20 Detective Novels You Should Read (and Probably Already Have): 20-10

For my Detective Fiction class (again), as part of our conclusion to the course, we were asked to offer up suggestions for what we would add to the course. During the course, we read many of the big authors — Doyle, Christie, Chandler, Poe, Hammett, Stout — so this is meant to supplement those. It’s also why I make reference to various authors and books we studied in the class, or topics/theories we discussed. (We were very big on the psycho-intellectual side of detective fiction this term.)

I wound up choosing twenty, the first ten of which are after the jump. This is not meant to be a review piece, or a critical piece, as some of these books/authors are ones I responded to in a very personal way, and it’s by no means meant to be inclusive. I know I’m leaving a ton out. They’re in descending order. However, you can easily jump in at any point and get enjoyment out of any one of these novels.

The list begins after the jump… 

20. William Hjortsberg and Falling Angel

The detective novel has become so fractured and so fascinating that all genres are out the window. There are detectives working in everything from medieval monasteries to stories inspired by 50s science fiction. One of the most common is the detective as literal monster slayer — where the Maltese Falcon might be a magical artifact, the femme fatale a succubus, the meathead enforcer an ogre — as seen in the Harry Dresden, Anita Blake, or Joe Pitt novels. Falling Angel is one of the earliest novels in this genre, and was the basis for the film Angel Heart. Both a horror novel and a detective novel, it plays with the noir conventions developed by Chandler and Hammett, as well as their style and language. To say much more would spoil its surprises, but the way this novel riffs on narration and the psychological aspects of the detective novel we’ve discussed all semester is a delight. After years of hearing about it, I read it for the first time this semester and loved it. One of the joys of being a fan of this style is being able to share with fellow fans when you’ve discovered the great lost book you can’t put down. Read this one.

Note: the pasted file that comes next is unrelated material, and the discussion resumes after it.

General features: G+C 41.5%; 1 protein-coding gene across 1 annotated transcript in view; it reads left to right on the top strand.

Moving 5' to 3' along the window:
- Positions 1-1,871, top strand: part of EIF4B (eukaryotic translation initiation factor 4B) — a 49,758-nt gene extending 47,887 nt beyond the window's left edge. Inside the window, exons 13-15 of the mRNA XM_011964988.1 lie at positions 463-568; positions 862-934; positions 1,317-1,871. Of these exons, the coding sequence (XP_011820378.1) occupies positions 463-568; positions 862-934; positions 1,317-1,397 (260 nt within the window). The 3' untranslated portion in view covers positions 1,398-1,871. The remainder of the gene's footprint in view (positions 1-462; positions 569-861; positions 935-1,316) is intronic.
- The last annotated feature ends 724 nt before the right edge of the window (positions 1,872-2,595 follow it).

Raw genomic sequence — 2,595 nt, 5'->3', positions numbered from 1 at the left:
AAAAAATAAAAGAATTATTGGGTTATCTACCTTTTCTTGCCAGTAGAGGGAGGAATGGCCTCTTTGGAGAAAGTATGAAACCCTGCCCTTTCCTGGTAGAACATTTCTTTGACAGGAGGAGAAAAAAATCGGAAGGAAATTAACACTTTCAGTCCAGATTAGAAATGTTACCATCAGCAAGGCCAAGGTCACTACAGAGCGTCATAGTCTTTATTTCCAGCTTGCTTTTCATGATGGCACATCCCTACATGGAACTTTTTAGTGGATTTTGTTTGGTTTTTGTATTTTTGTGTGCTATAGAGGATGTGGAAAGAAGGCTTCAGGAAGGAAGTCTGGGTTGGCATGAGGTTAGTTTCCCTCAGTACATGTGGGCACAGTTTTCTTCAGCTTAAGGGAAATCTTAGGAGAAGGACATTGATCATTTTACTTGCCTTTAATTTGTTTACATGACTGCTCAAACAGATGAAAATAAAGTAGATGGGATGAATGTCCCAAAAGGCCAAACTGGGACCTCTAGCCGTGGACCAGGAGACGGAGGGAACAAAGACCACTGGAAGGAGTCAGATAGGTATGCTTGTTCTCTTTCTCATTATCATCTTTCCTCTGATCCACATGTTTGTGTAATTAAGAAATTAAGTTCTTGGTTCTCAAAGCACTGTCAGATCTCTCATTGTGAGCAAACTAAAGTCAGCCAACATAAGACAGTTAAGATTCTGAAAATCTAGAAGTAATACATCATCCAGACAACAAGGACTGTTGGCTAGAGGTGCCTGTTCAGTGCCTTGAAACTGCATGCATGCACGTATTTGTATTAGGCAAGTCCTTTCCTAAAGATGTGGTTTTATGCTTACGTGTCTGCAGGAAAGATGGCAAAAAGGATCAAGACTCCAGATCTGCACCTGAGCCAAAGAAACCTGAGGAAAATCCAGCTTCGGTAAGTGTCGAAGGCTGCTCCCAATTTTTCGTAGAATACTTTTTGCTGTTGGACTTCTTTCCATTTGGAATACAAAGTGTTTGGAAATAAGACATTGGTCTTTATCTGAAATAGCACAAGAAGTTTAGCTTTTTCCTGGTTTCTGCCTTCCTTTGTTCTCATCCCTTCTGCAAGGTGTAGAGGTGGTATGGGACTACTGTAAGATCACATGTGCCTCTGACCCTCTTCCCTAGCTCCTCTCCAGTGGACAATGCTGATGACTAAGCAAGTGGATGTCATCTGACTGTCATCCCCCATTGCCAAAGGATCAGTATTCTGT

19 (tie). Mark Haddon and The Curious Incident of the Dog in the Night Time and Thomas H. Cook and The Chatham School Affair.

Two more non-traditional detectives in non-traditional stories. At this point in the development of the genre, many of the stories have been told over and over again, where the importance of the singer over the song is paramount. Haddon’s book is a marvel, told from the perspective of an autistic child who is also a Sherlock Holmes fan (where the title of the book comes from). When he finds a murdered dog, he decides to solve the case, documented in his “murder mystery book.” There are twists and surprises galore, and even a return from the dead. It’s a book that I recommend for people interested in working with autistic children, but it’s also a deeply pleasurable mystery. It’s also interesting to compare its main character to Holmes: some contemporary Holmes scholarship has suggested that the great detective himself might be autistic.

Cook’s Chatham School Affair is a sentimental favorite of mine. Since I discovered it in the aisles of the Mogadore Public Library, I can see how influential it remains in my life. Like another book on the list, the protagonist of Chatham School Affair is quite young, and it’s about how memories of an event (a crime) can change and alter over time, how we can hide certain things, admit others, and realize the truth only after years of self-reflection. I’ve said many times throughout the course that one of the key elements of a detective is awareness–self-reflection is a quieter way of putting that. It’s a lovely, mournful crime story that proves you don’t need to zip along with the pace of a Chandler or Doyle to have an effect.